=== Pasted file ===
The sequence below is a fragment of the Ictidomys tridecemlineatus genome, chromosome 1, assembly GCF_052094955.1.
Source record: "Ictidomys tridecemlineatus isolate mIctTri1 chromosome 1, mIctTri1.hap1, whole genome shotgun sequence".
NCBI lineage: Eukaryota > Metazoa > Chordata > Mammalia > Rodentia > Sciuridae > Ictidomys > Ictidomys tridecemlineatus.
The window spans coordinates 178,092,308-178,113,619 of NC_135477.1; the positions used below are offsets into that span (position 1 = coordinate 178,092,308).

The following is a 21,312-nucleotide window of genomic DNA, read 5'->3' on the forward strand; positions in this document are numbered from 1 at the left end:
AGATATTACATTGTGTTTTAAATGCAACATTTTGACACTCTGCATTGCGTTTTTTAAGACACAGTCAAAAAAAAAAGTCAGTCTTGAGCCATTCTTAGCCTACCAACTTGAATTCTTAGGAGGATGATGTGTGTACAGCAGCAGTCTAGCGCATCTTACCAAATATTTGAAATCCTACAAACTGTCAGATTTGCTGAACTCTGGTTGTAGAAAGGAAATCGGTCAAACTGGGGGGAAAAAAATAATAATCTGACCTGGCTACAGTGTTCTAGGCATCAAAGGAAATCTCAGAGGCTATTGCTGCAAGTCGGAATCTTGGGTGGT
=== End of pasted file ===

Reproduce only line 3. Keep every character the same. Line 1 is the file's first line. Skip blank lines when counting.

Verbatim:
NCBI lineage: Eukaryota > Metazoa > Chordata > Mammalia > Rodentia > Sciuridae > Ictidomys > Ictidomys tridecemlineatus.